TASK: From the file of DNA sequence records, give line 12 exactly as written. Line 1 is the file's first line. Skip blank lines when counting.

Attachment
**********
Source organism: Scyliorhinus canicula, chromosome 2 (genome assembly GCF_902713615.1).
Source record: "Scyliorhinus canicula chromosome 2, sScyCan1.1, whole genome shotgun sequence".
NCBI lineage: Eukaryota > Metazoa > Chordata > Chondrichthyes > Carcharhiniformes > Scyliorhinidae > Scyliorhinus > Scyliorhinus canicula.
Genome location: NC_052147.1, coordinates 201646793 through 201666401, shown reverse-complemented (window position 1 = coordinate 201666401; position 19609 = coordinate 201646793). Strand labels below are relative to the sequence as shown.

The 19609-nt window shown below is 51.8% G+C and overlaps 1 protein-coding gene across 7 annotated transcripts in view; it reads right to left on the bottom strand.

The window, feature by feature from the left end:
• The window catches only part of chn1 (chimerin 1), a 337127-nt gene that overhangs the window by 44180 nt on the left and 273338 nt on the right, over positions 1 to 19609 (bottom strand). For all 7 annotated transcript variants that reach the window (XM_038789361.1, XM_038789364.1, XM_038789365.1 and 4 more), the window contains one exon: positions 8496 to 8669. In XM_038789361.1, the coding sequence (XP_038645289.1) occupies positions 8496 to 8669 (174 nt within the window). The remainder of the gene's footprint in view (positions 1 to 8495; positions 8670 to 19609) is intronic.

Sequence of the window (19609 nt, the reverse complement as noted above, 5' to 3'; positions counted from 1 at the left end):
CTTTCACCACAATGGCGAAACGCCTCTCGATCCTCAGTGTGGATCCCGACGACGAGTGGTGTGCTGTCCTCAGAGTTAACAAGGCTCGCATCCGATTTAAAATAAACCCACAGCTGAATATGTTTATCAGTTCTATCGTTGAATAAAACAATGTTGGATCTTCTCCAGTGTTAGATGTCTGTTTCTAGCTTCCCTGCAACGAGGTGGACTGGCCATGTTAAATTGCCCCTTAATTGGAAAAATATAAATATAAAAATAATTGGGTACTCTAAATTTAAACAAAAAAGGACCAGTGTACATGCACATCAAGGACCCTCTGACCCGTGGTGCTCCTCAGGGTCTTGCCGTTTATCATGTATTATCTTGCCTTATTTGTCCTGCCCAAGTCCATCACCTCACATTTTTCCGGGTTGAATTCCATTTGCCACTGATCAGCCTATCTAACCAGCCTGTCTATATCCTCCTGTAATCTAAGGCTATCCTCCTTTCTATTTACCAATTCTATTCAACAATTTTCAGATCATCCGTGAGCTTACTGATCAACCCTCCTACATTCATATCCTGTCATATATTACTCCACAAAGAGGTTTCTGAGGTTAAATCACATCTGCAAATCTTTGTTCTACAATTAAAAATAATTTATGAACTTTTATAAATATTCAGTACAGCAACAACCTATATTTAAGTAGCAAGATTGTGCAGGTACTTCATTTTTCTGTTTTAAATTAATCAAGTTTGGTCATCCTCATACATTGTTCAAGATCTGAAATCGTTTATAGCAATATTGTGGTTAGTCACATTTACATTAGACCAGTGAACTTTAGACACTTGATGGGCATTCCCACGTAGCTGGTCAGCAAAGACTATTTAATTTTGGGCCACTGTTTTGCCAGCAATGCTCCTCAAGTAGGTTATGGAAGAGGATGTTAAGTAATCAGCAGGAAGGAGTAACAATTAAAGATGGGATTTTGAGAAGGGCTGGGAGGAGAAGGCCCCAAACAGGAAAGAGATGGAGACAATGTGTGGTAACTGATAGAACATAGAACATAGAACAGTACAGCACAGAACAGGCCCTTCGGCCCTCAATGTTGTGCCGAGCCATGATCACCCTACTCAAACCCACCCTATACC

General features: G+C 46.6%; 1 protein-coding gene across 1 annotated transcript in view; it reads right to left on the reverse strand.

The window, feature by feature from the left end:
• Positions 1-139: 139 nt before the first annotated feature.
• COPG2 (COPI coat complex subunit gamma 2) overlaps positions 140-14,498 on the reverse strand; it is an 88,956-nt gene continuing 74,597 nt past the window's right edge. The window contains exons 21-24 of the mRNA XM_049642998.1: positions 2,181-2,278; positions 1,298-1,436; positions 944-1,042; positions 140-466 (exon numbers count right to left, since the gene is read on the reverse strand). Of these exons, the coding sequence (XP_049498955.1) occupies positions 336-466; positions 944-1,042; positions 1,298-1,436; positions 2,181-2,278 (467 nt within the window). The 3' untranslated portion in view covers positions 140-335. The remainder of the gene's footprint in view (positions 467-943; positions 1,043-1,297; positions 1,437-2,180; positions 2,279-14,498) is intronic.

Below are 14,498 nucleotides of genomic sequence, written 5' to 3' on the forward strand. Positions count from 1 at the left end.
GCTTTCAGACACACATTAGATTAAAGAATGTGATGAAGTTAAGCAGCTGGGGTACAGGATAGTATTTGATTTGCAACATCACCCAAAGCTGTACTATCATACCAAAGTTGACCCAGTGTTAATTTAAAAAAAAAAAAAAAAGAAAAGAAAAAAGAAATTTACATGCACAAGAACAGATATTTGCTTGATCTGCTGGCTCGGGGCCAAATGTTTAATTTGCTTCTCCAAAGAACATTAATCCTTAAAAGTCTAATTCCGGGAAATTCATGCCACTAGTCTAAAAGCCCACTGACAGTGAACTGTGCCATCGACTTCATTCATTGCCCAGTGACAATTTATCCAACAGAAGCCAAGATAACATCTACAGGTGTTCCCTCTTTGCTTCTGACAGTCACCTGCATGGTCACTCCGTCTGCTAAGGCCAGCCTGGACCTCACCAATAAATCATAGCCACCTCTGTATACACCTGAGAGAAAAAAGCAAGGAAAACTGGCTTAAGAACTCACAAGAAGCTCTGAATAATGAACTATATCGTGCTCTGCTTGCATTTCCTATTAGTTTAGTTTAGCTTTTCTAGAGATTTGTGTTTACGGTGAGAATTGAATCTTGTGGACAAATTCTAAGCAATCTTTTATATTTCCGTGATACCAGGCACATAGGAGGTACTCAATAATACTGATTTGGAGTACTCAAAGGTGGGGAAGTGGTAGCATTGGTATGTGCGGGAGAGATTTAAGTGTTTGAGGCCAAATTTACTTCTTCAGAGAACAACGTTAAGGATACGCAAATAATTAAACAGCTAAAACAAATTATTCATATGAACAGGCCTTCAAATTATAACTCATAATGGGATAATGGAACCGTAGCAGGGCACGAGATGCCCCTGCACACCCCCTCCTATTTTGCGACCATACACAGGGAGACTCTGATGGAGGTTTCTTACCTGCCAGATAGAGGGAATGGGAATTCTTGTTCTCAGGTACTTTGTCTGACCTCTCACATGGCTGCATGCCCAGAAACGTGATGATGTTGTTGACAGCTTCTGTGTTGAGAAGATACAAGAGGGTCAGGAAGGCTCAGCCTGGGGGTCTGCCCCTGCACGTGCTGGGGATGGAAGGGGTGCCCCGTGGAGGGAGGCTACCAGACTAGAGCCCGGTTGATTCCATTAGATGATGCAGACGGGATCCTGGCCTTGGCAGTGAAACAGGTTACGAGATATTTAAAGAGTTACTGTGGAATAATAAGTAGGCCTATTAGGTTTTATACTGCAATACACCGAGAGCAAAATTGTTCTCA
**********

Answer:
• Positions 1-139: 139 nt before the first annotated feature.